When I first started blogging, I never got any comments. Each time a post would go out in the ether, I’d hold my breath a little, wondering if a kind soul would consider waving hello. I still remember my excitement when comments started coming in. Sometimes, I’d get just one, but others, I’d get 10, sometimes 20. I tried to thoughtfully respond to each and every one, grateful for the acknowledgment. Some comment threads would lead to interesting tangents, conversations. Others would just end with a simple ‘thanks!’
The more I started commenting on other blogs, the more people commented on mine, I found. I discovered a little community of like-minded friends; we’d comment on each others’ blogs regularly, apologizing for not having caught up if we didn’t leave a day-of comment.
I admit, sometimes I’d comment, just to leave a mark: “that looks delicious!” I’d take it personally that friends I interacted with regularly in real life didn’t take the time to comment on my blog posts. I’d drop things in conversation like, “Well, I wrote about this on my blog…” As though expecting that they should be caught up on my life based on my Internet life. For many of my friends, though, real life and Internet life are very, very far apart.
A friend of mine who is a nurse practitioner doesn’t have a Facebook account, no less a Pinterest page. Few of my friends use Twitter. To them, this site might as well be a password-protected Livejournal.
This thing we do here, it’s utterly personal. And feels like real life, most of the time. Like chatter at the farmer’s market, or a coffee date with friends, the conversations, with many of my fellow blogger friends, don’t seem like they’re happening ‘on the Internet.’ It’s not this wild west thing, the Internet. To us, it has become the farmer’s market, the coffee shop. It is accessible.
The validation of getting comments can sometimes bleed into the desire for validation in real life, away from the computer screen. The more of us we put out, the more we tend to expect to get in return. Here and there, I ask myself: am I writing for comments?
And the answer I come back to, over and over again, is no. But deep down inside, a little voice says: but they are nice to get.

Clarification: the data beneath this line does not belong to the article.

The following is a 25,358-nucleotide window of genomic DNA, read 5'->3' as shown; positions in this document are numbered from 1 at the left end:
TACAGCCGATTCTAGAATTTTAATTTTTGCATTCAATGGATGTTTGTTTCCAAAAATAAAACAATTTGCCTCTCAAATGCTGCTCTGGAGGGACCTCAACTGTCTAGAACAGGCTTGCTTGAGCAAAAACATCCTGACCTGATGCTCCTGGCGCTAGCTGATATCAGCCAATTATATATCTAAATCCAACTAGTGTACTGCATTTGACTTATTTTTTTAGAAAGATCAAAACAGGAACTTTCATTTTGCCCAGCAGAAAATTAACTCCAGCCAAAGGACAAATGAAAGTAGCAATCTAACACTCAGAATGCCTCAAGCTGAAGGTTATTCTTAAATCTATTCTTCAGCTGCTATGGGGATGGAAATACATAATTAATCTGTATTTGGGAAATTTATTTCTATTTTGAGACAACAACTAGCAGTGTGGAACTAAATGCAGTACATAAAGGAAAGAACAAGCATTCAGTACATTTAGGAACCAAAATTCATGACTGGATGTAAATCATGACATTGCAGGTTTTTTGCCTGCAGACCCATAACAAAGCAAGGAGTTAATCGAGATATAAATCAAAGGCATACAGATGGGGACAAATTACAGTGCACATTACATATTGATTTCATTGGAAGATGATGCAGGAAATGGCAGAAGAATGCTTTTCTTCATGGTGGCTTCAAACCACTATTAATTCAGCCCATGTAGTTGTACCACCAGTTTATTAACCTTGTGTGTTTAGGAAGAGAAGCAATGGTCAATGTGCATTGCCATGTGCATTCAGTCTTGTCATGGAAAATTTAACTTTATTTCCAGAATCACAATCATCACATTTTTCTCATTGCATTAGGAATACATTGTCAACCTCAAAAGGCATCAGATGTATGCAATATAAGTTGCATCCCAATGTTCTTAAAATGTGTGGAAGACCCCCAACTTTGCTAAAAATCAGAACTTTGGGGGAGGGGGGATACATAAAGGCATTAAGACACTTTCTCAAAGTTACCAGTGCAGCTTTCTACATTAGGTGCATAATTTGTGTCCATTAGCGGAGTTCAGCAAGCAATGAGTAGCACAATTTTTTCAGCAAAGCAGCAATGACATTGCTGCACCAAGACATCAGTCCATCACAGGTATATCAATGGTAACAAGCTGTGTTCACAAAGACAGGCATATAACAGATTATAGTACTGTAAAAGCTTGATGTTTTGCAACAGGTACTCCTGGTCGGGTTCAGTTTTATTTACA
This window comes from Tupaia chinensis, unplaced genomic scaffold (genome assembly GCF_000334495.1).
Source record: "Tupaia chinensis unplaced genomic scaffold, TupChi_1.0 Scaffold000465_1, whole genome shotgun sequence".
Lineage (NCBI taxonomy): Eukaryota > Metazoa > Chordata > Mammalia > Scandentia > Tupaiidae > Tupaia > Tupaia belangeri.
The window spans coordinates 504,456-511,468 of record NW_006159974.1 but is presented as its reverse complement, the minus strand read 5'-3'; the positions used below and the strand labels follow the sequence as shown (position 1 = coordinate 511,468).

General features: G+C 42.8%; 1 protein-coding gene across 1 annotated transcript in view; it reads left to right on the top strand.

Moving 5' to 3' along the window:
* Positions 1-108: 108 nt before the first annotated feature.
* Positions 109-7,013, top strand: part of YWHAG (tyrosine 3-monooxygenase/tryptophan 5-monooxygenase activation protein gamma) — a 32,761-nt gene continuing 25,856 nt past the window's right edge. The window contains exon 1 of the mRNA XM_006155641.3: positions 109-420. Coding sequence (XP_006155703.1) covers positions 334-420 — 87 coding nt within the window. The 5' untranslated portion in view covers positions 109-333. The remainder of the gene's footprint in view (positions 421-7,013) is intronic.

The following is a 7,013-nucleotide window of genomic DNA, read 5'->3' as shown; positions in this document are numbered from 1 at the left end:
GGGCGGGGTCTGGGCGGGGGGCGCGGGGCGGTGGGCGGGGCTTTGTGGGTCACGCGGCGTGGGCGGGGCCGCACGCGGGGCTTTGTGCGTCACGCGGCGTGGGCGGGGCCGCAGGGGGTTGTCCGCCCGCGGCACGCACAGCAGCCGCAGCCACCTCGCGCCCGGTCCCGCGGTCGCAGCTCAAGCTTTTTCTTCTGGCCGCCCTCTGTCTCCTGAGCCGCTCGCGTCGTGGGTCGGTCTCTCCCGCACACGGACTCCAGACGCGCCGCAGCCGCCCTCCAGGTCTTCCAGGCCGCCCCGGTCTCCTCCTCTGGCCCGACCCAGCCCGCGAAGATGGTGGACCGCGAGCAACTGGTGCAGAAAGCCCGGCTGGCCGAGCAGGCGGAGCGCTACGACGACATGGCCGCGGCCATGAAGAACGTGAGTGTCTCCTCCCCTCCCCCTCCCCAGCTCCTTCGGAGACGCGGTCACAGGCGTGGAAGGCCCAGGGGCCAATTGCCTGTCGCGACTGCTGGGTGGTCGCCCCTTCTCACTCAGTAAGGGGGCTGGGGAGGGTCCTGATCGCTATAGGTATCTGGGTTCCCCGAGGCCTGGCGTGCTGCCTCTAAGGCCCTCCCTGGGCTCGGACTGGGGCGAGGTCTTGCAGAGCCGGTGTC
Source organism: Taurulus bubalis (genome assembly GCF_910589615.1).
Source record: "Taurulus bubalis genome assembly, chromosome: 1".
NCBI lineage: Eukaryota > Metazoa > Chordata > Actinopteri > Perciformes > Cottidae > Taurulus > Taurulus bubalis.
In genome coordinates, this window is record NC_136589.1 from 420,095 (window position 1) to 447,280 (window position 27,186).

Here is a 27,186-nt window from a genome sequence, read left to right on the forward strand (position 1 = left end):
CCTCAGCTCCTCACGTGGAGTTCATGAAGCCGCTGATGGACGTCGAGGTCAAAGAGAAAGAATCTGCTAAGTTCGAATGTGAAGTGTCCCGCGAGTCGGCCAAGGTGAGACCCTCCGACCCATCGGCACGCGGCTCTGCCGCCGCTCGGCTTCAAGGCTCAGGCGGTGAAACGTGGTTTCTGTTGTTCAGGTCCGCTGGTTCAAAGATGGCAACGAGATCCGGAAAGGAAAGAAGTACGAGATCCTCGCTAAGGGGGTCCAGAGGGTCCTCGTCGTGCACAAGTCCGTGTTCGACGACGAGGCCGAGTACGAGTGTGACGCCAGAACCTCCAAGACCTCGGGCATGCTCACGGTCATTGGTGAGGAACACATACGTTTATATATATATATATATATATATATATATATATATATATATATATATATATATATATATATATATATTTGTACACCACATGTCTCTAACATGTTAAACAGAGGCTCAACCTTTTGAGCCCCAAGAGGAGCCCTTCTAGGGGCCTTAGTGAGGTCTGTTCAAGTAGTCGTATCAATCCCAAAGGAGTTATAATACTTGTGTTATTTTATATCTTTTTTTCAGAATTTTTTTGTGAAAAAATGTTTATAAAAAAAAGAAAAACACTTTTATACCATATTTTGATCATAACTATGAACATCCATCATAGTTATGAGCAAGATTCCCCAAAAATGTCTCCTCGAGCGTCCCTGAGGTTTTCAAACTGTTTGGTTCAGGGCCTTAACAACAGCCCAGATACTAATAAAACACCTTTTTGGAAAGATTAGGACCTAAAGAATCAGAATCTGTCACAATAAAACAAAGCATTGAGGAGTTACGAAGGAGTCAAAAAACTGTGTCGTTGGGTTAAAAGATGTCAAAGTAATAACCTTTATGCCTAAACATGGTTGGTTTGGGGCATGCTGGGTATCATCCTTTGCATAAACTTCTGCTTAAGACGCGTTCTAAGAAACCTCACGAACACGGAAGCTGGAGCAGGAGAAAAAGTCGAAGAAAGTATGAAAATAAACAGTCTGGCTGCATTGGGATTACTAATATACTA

I’ve been thinking about validation, how much we crave it in our personal and professional lives. The pageviews and the promotions at work, the Pinteresting DIY projects, and the mommy wars. The Lean In Circles and the Kickstarters. We all want somebody — or somebodies — to tell us: Hey, you. You are doing GREAT!
That’s not just a problem of the Internet age, that’s an age-old human emotion.
So here we are, at the awkward end, right before I tell you about these baked fries and malt vinegar aioli, where you say to yourself, “should I leave a comment?”
You can, if you’d like. I’d like that. But if you don’t, and you read this post and go on about your day, that’s totally cool, too. I think I’ll still keep writing. Because at the end of the day, it makes me happy. And I’m in pretty deep here.
I’m reminded that regardless of whether you get a pat on the back or not — a virtual high five — it’s the stuff that makes you feel comfort inside that you should keep on doing.
Baked Fries with Malt Vinegar Aioli
*Aioli recipe adapted from The Big Sur Bakery Cookbook
For the fries:
3 large russet potatoes, peeled and cut into 1/4 inch thick matchsticks
2 tablespoons of olive oil, plus more for the baking sheet
salt and pepper
chopped flat-leaf parsley or cilantro
For the aioli:
2 large egg yolks
1/2 of a lemon
1 tablespoon of Dijon mustard
1 1/2 cups of canola oil
1 teaspoon of kosher salt
pinch of freshly ground black pepper.
1 teaspoon of malt vinegar
1. Preheat the oven to 450 degrees F. To make the aioli: Combine the mustard, one tablespoon of water, egg yolks and a few drop of lemon juice in a food processor. Start the processor and gradually add a couple of oil drops. Very, very slowly, stream in the oil until you’ve incorporated about 1 cup of it. The mixture should be pretty thick.
2. Add another tablespoon of water and a few more drops of lemon juice, season with salt and pepper and continue slowly streaming in the rest of the oil, with the processor running on high speed. Set aside as you prepare the fries.
3. Briefly place the potato sticks in ice cold water. Drain, then toss the potatoes with olive oil, salt and pepper. Oil a large baking sheet, then evenly spread the potatoes in one layer. Bake for about 30 minutes (or until golden brown and crispy on the outside).
4. Sprinkle fries with cilantro and serve with aioli.
Homemade aioli will keep int the fridge in a sealed container for about 3 days. We like to eat these with beer-steamed mussels.
Musical Pairings: Widowspeak – The Swamps + Baked Fries with Malt Vinegar Aioli
More on the Turntable.